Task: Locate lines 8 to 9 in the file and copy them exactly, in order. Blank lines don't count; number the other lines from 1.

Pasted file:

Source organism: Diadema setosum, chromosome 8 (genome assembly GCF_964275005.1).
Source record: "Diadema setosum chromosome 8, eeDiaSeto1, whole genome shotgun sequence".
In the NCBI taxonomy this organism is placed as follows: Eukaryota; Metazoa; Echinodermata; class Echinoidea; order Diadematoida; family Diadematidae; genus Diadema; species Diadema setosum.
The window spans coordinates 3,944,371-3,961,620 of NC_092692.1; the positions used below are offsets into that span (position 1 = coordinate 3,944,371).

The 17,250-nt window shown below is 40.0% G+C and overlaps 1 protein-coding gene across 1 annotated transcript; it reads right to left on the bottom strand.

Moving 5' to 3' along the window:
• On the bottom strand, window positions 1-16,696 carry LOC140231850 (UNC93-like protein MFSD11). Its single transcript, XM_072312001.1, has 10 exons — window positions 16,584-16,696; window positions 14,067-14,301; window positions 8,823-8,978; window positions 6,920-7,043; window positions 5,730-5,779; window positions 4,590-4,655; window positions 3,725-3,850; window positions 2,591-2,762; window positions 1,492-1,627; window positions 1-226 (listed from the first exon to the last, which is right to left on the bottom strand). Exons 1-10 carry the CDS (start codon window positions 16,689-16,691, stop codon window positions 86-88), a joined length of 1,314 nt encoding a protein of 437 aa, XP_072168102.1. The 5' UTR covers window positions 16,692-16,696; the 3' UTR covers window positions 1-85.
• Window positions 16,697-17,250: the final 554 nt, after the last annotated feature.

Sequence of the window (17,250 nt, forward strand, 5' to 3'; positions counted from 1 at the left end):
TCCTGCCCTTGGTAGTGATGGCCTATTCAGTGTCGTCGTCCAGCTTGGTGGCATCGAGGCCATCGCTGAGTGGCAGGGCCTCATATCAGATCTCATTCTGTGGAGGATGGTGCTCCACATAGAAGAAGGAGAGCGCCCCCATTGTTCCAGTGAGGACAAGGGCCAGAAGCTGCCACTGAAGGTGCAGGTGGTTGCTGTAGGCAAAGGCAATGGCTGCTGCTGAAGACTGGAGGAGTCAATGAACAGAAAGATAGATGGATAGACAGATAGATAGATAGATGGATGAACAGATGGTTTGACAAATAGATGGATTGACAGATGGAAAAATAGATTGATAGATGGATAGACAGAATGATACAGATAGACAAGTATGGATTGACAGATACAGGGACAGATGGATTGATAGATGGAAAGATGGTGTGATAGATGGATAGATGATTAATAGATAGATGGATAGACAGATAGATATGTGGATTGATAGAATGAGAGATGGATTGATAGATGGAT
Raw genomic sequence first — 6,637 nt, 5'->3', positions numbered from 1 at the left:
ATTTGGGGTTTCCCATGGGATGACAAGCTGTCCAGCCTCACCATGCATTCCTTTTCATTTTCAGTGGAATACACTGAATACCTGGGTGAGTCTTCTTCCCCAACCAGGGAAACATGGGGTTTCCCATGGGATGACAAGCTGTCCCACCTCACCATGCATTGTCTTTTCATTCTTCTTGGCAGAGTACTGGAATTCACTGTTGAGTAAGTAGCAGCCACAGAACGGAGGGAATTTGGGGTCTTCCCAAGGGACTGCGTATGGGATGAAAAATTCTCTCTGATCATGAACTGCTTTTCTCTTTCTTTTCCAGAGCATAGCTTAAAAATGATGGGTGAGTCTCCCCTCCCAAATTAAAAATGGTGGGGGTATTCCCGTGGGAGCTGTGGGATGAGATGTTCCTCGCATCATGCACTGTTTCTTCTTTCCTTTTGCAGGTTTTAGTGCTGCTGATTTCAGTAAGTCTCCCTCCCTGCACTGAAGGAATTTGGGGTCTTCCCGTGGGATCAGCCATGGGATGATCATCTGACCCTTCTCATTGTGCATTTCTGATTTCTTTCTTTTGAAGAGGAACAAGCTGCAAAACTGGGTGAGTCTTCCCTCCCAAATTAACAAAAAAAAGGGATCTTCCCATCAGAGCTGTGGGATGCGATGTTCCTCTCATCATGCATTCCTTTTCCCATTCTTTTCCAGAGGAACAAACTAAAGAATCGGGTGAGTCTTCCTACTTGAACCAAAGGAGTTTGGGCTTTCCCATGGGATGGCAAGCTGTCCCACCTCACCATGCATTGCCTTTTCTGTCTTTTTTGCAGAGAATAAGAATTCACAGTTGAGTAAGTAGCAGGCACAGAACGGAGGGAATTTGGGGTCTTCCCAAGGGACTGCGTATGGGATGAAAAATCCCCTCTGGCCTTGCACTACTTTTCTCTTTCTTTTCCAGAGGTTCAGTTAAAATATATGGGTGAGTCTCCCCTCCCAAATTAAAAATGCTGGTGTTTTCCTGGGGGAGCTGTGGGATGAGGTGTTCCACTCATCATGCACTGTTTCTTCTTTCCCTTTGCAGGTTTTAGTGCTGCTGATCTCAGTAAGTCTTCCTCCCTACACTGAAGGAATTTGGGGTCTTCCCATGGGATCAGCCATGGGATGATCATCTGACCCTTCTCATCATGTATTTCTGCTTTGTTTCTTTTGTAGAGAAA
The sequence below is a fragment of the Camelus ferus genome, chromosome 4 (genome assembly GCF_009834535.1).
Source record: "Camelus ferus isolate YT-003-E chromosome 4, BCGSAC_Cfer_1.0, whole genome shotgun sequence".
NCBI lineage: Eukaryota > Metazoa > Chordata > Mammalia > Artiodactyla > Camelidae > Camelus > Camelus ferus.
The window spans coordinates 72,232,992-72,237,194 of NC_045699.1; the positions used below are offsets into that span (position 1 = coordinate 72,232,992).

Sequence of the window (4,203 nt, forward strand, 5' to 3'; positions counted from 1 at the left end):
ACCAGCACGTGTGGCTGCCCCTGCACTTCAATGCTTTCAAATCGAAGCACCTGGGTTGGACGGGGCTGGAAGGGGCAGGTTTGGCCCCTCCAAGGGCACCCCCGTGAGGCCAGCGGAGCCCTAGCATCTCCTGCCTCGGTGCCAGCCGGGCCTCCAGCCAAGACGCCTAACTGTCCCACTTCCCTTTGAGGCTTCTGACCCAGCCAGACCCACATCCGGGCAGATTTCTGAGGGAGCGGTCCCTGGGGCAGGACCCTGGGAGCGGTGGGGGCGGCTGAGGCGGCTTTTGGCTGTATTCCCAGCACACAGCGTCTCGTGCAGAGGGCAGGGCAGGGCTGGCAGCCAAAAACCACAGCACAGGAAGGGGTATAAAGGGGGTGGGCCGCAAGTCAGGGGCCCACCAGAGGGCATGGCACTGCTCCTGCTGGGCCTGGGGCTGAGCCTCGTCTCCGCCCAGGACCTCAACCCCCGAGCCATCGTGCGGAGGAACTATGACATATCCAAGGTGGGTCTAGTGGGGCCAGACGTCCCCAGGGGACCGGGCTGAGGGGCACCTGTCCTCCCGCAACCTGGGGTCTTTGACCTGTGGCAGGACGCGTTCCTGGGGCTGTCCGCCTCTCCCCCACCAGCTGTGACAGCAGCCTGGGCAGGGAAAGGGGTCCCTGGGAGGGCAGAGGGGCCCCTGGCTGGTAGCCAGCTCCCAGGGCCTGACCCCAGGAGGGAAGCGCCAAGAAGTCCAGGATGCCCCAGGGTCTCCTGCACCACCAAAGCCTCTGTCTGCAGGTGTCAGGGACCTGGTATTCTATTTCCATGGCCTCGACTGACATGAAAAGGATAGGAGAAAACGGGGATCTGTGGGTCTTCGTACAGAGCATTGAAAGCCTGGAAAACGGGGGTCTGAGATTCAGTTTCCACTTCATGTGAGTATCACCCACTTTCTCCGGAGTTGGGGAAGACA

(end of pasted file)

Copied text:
• Window positions 16,697-17,250: the final 554 nt, after the last annotated feature.

Sequence of the window (17,250 nt, forward strand, 5' to 3'; positions counted from 1 at the left end):